The doors are now locked at Hull Maritime Museum ahead of an exciting £11m transformation.
The major refurbishment will feature stunning new exhibitions and improved access while also revealing more of the building’s original Victorian architecture.
Building work will take about 19 months before new exhibitions are installed and collections returned. It is hoped the museum will re-open in late 2023.
The refurb will see about 50,000 objects carefully documented and placed into secure storage at a secret location. This mammoth task is expected to take around a year before the major works begin in March 2021.
The revamped museum is expected to attract 250,000 visits a year – almost doubling current numbers – when it reopens in late 2023.
Heritage assistant Julie Duke, who has worked at the museum for 16 years, locked the doors for the final time this week ahead of the work.
“Today has been a special but sad day for me,” said Julie. “I have seen many people come through the doors, explore the building and enjoy their visit but this refurbishment is very much needed for its future. I am looking forward to the museum’s next chapter.”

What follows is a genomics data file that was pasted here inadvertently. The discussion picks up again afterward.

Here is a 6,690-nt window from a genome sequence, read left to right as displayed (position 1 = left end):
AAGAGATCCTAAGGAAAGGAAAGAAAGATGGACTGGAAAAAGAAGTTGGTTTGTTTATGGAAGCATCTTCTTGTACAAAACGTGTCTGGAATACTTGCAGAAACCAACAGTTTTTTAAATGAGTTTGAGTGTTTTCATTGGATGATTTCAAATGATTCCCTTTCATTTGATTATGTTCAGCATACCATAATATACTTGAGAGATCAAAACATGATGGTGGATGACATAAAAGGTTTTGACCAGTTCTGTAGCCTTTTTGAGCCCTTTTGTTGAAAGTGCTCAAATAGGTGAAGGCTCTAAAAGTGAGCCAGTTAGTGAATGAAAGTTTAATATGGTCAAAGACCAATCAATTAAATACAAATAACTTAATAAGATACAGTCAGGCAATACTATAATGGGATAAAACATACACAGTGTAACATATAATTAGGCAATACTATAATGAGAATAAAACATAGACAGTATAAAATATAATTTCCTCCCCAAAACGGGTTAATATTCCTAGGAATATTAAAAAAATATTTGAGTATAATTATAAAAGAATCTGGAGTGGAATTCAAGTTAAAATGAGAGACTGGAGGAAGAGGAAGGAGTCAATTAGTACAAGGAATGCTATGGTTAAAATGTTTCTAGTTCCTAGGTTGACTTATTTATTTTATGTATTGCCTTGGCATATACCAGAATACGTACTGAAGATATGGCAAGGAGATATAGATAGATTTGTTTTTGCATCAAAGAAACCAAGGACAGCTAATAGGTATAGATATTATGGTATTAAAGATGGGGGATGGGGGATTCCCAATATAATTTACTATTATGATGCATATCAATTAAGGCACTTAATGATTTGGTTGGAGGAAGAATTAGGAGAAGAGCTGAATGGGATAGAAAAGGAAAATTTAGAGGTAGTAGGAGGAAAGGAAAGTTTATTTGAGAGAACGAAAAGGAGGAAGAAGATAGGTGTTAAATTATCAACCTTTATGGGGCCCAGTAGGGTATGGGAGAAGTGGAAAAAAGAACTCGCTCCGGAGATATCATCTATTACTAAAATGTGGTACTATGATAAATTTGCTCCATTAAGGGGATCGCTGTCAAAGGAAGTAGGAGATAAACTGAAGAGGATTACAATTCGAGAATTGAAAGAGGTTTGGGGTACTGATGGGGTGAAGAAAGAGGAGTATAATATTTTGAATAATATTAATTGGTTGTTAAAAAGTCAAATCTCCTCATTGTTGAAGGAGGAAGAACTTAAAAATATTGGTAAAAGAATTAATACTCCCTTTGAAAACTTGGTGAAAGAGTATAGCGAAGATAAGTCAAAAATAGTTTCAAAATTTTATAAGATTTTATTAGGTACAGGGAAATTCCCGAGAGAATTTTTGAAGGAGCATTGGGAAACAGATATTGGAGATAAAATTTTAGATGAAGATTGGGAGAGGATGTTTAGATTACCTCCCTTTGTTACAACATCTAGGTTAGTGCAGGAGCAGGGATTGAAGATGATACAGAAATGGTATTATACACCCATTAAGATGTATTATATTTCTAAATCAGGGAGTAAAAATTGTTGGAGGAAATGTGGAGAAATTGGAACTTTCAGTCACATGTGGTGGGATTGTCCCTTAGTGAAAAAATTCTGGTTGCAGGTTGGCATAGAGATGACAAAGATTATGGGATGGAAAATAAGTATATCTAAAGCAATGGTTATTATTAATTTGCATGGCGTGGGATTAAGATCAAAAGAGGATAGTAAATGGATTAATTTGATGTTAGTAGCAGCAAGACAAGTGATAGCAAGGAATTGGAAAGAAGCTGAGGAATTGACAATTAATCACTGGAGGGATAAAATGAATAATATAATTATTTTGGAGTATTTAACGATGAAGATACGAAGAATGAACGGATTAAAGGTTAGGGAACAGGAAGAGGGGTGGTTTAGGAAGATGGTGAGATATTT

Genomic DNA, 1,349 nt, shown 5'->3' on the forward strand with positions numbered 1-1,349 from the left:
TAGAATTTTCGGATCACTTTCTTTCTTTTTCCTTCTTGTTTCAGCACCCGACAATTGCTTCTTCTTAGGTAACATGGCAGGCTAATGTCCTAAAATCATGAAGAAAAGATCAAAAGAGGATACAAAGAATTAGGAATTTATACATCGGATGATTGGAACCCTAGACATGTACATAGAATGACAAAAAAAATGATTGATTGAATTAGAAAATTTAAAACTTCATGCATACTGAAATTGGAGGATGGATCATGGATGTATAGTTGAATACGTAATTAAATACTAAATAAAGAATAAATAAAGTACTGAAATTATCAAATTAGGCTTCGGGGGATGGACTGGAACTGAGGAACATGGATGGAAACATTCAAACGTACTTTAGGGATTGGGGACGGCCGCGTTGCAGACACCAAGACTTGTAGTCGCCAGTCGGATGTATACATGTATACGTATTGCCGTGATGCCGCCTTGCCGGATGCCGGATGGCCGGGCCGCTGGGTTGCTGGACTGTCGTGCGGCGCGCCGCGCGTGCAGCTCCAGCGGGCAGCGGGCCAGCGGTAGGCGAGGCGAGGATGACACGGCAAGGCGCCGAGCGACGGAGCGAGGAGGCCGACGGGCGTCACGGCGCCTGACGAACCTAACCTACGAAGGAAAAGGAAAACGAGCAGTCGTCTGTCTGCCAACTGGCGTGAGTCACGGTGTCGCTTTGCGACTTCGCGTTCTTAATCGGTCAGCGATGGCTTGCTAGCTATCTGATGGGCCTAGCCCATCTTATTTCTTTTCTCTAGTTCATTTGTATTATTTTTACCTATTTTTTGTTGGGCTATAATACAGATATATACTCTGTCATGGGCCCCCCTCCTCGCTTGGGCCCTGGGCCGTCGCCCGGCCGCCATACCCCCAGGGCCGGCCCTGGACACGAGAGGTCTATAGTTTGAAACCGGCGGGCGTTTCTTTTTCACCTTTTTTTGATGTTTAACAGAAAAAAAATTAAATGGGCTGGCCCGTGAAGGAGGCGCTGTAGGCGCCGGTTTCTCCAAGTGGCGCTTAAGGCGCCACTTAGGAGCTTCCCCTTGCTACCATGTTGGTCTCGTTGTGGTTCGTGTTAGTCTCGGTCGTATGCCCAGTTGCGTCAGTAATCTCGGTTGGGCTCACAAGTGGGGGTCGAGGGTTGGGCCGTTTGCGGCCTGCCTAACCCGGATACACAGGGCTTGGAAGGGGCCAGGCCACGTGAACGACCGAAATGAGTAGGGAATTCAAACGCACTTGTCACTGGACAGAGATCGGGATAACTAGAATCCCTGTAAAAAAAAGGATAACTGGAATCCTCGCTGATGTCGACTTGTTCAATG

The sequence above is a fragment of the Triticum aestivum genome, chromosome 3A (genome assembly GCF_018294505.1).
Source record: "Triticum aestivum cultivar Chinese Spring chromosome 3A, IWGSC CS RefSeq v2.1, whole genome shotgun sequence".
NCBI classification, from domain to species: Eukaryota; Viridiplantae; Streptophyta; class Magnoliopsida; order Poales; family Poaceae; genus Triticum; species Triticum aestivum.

Heritage Assistant Julie Duke, who has worked at the museum for 16 years, locked the doors of the Hull Maritime Museum today as it closes to undergo the biggest refurbishment in the buildings history.Read full story here ➡️ https://t.co/YDhRLbpLYS pic.twitter.com/q4o8qKWLNb— Hull: Yorkshire’s Maritime City (@HullMaritime) January 19, 2020
Councillor Daren Hale, portfolio holder for economic investment, regeneration, planning, land and property, said: “This may seem like the end of an era – people in the city having grown up with the displays and we are appreciate what the museum, its atmosphere and collections mean to them, but this is a temporary farewell and the beginning of something really special.”
The redevelopment of the museum is being funded by Hull City Council, the National Lottery Heritage Fund and the DCMS/Wolfson Museums and Galleries Improvement Fund as part of the Hull: Yorkshire’s Maritime City project.